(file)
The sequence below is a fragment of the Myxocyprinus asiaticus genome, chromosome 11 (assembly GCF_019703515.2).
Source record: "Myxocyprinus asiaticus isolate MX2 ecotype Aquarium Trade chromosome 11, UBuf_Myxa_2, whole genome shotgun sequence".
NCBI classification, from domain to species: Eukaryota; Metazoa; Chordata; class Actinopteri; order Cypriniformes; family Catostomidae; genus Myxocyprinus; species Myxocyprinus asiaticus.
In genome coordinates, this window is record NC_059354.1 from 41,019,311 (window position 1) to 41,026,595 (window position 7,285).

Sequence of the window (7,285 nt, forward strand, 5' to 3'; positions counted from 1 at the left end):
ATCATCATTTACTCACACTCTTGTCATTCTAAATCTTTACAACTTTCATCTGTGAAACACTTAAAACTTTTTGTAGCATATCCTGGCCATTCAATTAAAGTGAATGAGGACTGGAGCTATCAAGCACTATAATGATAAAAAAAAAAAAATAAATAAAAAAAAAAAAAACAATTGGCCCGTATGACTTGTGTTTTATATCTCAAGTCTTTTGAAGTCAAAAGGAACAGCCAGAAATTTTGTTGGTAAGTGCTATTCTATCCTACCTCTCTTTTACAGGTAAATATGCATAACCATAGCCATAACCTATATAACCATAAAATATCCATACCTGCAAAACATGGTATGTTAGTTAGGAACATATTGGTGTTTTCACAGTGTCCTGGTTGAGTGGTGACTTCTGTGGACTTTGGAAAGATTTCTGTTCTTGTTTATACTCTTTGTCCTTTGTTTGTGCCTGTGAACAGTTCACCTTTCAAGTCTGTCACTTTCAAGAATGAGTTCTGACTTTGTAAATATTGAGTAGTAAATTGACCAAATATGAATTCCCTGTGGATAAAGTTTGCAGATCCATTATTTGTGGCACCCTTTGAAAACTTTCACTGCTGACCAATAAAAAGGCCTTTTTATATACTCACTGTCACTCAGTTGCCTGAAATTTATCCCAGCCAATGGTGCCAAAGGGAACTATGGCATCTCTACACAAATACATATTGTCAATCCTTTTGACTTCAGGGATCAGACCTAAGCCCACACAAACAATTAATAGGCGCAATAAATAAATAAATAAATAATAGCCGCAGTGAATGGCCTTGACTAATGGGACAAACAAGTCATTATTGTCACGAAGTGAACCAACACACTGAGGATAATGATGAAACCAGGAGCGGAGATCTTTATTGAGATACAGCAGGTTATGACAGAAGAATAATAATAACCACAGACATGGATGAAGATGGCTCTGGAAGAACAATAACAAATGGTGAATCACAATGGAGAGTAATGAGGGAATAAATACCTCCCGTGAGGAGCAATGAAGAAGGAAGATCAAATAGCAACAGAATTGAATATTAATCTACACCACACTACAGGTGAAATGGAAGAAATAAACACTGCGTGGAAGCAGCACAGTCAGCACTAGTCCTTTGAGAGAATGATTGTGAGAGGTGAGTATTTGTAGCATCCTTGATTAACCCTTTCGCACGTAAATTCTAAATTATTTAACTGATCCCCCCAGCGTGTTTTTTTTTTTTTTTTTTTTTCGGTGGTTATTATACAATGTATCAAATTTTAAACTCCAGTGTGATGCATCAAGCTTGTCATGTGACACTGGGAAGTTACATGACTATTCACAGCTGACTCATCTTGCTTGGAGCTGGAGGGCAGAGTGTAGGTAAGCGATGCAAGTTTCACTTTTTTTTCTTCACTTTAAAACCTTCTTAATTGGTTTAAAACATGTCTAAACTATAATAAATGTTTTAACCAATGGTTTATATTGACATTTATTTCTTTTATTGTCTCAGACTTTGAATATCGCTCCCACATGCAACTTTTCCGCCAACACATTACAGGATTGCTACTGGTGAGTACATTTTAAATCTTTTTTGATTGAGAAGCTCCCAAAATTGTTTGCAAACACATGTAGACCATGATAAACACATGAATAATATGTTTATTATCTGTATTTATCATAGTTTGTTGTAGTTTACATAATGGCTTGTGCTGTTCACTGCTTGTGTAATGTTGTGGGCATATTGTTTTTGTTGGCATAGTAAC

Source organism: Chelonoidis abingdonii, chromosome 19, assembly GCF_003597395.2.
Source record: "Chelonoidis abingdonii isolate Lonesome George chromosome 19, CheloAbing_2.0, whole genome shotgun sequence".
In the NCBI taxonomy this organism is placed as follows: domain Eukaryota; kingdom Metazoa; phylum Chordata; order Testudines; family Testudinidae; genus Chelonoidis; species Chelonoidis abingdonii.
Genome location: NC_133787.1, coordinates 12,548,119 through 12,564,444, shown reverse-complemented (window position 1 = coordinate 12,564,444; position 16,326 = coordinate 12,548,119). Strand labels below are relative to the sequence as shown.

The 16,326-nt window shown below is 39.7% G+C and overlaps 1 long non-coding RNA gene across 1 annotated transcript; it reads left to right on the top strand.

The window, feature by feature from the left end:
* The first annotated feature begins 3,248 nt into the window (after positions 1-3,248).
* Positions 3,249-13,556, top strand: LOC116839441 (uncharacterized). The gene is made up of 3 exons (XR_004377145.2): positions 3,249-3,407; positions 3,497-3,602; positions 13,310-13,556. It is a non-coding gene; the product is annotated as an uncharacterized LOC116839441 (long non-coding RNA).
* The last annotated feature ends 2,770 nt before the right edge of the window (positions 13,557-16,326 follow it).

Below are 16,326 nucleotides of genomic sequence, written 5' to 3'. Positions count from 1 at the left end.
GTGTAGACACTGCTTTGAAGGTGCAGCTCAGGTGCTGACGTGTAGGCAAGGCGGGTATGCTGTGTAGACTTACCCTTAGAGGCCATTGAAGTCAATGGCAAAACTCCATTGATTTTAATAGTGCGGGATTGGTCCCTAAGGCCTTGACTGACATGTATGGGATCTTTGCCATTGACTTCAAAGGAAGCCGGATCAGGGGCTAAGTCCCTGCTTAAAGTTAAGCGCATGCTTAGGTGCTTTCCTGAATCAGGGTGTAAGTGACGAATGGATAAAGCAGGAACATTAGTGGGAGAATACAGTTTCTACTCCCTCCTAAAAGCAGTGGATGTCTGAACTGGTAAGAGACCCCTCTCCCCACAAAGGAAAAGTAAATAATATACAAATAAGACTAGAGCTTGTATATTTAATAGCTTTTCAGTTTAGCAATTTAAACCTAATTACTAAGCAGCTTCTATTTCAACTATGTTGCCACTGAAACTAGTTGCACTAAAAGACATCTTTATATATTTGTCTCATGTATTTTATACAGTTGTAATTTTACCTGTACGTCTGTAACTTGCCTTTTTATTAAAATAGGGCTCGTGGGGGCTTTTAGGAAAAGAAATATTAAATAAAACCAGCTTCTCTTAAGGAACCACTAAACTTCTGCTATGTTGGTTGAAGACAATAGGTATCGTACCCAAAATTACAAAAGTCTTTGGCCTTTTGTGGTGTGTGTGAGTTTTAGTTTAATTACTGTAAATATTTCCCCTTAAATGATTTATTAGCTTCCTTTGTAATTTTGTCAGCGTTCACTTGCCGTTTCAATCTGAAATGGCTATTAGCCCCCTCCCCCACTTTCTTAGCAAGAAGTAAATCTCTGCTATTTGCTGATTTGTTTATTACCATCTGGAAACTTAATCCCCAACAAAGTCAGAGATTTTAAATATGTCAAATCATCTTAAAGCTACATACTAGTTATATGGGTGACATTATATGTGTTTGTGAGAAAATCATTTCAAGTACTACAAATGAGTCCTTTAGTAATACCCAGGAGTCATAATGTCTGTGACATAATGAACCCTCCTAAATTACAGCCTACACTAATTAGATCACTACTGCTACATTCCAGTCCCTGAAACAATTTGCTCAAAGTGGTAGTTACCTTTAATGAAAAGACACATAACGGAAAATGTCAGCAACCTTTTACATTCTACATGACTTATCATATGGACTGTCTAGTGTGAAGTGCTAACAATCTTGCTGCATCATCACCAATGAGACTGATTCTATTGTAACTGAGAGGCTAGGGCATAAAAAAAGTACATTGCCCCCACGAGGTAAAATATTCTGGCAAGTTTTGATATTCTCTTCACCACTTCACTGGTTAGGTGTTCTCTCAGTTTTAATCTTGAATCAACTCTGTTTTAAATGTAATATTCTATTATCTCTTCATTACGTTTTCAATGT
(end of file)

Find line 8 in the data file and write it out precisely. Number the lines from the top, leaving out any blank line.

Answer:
Source record: "Chelonoidis abingdonii isolate Lonesome George chromosome 19, CheloAbing_2.0, whole genome shotgun sequence".